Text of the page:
The Emigrants

1971 [SWEDISH]

Drama / History

0
IMDb Rating 8 10 5749

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Synopsis


Uploaded By: FREEMAN
February 16, 2021 at 10:00 PM

Director

Cast

Max von Sydow as Karl Oskar
Liv Ullmann as Kristina
720p.BLU 1080p.BLU
1.72 GB
1204*720
Swedish 2.0
NR
23.976 fps
3 hr 12 min
P/S counting...
3.2 GB
1792*1072
Swedish 2.0
NR
23.976 fps
3 hr 12 min
P/S counting...

Movie Reviews

Reviewed by Oblomov_81 8 / 10

A realistic look at the pursuit of the American dream

When Jan Troell's "The Emigrants" was released in the U.S. in 1972, it opened to excellent reviews and received the honor of being one of the few foreign-language films to receive a Best Picture nomination. It didn't win anything, though, and seems to have been forgotten over the years. Perhaps this is because the public has since found other Swedish films to be more noteworthy, in particular the works of Bille August and the later works of Ingmar Bergman.

Sad to say, because "The Emigrants" is a film that closely examines two very different cultures in an effective and insightful way. A diverse group of Swedish peasants (among them a married couple, a priest, a prostitute, and a young upstart) endure back-breaking labor in their homeland to little profit. They decide to move to the states after being influenced by the exaggerated stories spread abroad (everyone has more than enough food, everyone is filthy rich, etc.). The audience sympathizes with them not just because they endure so much in Sweden, but also because they believe the stories they hear about frontier life in America. Yes, they will obviously have to strive and struggle to survive in their new home, but they are all the more admirable because of their adherence to the American dream.

"The Emigrants" is harsh and often unrelenting in the straightforward way it depicts the realities encountered by the Swedish settlers. The scenes where they travel across the ocean in a small, cramped, and diseased ship are appropriately claustrophobic and terrifying. Later, the family at the center of the story threatens to break up when Liv Ullmann's character, a fragile young mother, loses track of her daughter while hurrying to board a steamboat.

Although most of the characters were better developed in the sequel to this film, "The New Land," Troell's story is very moving in its sincere depiction of how outsiders came to this country to pursue their hopes and dreams.

Reviewed by erik-konze 10 / 10

if you should have the luck of stumbling onto this film at a rental shop, thank Fellini's ghost - grasp it and head for the check out.

Jan Troell, has truly captured the feeling of what inspires people to emigrate and the subsequent hardships that await in the land of hope. True masters of the craft, Sydow and Ullmann, are superb in their performances. They truly pull you into the time, the frame of mind and thus make you feel like you are sharing their voyage. A great film that is everything a film should be - moving. It is a mystery why this film did not win an Oscar for best foreign picture, best actress and best actor - though with all fairness, with both Caberet and The Godfather in the running, it would have required a miracle. If you should have the luck of stumbling onto this film at a rental shop, thank Fellini's ghost - grasp it and head for the check out.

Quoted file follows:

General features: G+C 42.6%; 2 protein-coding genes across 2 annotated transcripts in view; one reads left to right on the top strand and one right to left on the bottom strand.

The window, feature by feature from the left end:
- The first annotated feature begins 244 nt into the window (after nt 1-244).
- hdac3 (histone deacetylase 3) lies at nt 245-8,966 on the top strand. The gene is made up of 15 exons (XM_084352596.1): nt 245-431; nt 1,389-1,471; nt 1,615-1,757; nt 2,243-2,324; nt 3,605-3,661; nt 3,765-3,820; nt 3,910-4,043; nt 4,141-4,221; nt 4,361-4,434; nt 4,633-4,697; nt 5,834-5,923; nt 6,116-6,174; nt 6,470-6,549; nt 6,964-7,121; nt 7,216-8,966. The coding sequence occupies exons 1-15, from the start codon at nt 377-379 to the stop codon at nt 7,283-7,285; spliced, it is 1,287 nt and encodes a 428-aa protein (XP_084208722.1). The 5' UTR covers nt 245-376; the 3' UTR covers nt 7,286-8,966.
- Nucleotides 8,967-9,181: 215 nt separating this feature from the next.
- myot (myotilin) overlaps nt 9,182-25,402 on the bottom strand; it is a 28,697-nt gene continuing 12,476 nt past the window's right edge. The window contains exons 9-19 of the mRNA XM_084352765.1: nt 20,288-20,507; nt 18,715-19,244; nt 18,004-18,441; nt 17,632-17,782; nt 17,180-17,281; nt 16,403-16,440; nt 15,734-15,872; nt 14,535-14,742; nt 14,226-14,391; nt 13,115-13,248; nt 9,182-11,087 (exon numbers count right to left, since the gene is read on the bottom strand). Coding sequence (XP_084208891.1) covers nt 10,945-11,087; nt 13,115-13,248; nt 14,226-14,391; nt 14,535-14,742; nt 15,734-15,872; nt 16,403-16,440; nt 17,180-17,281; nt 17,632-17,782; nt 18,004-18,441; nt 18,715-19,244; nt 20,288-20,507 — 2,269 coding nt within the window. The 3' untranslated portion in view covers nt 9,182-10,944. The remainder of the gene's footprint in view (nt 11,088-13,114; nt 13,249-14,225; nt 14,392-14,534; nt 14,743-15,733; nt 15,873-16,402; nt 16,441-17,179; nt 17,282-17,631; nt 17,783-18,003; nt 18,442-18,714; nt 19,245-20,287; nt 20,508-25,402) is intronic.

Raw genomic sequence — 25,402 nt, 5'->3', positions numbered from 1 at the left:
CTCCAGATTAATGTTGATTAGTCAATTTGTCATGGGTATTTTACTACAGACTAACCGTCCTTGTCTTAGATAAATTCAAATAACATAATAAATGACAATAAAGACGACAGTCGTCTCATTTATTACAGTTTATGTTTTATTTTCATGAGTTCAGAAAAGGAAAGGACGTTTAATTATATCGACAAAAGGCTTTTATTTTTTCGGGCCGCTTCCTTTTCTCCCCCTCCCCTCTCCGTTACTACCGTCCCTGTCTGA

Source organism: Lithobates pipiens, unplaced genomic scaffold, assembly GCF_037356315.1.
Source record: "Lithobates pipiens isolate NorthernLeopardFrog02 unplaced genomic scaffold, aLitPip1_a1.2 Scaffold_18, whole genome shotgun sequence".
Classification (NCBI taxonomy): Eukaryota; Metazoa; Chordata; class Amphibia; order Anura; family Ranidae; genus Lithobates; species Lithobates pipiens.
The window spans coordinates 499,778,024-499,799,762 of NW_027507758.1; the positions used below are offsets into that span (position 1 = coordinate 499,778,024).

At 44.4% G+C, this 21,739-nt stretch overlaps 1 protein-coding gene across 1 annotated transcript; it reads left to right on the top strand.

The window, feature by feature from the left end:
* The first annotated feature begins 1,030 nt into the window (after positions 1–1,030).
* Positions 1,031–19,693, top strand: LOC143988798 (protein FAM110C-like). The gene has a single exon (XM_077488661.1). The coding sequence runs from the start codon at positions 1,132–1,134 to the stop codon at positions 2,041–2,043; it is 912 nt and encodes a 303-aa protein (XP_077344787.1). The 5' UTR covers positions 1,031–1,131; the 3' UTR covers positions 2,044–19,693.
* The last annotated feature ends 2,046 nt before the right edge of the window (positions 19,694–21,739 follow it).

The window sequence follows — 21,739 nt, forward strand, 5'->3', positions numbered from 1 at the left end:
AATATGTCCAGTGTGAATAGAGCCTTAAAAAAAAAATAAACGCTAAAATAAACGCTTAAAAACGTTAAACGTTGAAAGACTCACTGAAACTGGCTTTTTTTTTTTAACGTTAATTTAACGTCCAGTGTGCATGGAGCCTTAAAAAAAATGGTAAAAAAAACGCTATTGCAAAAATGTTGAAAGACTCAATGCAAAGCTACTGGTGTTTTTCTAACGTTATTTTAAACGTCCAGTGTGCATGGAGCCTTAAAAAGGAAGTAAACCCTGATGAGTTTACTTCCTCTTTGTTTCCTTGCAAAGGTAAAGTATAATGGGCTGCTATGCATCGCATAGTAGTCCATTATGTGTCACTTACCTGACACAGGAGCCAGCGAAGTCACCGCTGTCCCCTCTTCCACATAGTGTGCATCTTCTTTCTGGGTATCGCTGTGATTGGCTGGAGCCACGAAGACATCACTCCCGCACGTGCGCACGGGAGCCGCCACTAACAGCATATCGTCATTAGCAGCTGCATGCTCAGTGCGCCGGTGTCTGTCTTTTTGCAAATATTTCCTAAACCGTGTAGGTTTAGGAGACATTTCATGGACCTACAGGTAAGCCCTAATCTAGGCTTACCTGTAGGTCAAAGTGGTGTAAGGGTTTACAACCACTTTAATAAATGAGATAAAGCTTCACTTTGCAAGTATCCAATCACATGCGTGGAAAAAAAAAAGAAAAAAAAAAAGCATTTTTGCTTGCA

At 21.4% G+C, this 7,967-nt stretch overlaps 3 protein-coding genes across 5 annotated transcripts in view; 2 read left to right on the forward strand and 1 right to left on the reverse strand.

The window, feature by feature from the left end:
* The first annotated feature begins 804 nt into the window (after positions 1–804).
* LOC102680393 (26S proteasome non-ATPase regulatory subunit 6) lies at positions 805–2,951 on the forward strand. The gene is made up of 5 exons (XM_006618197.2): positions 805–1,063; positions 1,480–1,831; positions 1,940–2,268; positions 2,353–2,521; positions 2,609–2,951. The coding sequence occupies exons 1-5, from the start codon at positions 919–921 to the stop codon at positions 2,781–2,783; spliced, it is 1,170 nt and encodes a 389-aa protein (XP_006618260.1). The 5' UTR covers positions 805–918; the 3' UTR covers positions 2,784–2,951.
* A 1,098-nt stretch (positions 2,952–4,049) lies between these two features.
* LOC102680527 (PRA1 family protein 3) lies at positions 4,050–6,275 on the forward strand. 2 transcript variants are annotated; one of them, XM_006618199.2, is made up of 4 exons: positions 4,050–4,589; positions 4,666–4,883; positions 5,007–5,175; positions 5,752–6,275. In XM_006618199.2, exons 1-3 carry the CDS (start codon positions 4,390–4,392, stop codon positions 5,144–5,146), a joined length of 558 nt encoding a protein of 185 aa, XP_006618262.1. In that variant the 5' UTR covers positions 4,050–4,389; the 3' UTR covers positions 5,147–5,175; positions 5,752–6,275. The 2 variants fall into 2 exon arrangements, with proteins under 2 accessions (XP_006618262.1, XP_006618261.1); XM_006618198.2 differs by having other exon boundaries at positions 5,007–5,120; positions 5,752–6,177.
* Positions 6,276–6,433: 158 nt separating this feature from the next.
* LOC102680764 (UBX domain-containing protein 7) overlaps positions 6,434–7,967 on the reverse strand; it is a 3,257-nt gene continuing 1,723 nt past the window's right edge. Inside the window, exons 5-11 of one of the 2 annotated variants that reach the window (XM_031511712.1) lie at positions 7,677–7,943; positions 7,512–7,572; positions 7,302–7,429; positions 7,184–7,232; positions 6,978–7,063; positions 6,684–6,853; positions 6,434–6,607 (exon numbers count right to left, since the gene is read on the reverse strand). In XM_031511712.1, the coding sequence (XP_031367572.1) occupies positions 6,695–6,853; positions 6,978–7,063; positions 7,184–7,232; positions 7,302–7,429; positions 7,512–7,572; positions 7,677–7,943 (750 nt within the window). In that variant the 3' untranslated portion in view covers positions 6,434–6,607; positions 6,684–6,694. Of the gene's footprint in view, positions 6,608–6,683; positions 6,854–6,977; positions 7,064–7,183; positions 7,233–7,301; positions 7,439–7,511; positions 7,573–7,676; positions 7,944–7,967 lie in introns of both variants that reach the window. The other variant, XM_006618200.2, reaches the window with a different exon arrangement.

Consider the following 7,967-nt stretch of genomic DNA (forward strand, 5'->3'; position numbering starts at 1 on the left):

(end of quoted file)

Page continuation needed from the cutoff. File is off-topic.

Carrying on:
Reviewed by furienna 9 / 10

Everybody in the world with Swedish background should see this!

I just want to thank my grandmother (my mother's mother) for buying these four novels some time during her long lifetime and letting me inherit them after her death three years ago. Even though I haven't read all way through them since 2000, I still appreciate having them in my collection, and Grandma even saved me some bucks by letting me inherit her copies. I might also add, that these books were among the few ones, that her husband (my grandfather and my mother's father) ever even looked into, according to Mum. Vilhelm Moberg sure is one of our greatest writers over here in Sweden of all time. If we move over to the movie, it's really good at following the books. I hate it when film-makers do unnecessary changes in the story, when they turn novels into movies. But fortunately, Troell actually followed the books really well. And I really understand, that Vilhelm Moberg wanted him and no one else to make these novels into movies.

The first movie, "Utvandrarna" (The emigrants), is thus a really great movie adaption of the two novels "Utvandrarna" ("The emigrants") and "Invandrarna" ("The immigrants"). It's about how some people from Småland in Sweden decide to emigrate to America in the year 1850. We have Karl Oskar Nilsson, who decides to move to America with his wife Kristina and their children and his younger brother Robert. Even though Kristina was reluctant to leave Sweden, Karl Oskar convinces her to emigrate after their oldest daughter dies, so that the rest of the children can have better lives. Robert is forever marked by how he was treated by his master, when he was a farmhand, and wants to leave for the free country in the west, where servants can't be treated badly. Robert's friend Arvid is accused of having sex with a cow and wants to get away from that nasty rumor and follow Robert to the golden land in the west. Kristina's uncle Danjel and his wife Inga-Lena has to flee Sweden because of religious reasons. The former prostitute Ulrika and her illegitimate daughter Elin don't have anything to lose either. Jonas Petter, a neighbor of Karl Oskar and Kristina, just wants to get away from his unhappy marriage. After a hard journey over the Atlantic, these people come to Minnesota, where there already are a lot of Swedish people.

The story is continued in the movie "Nybyggarna" (The new land).

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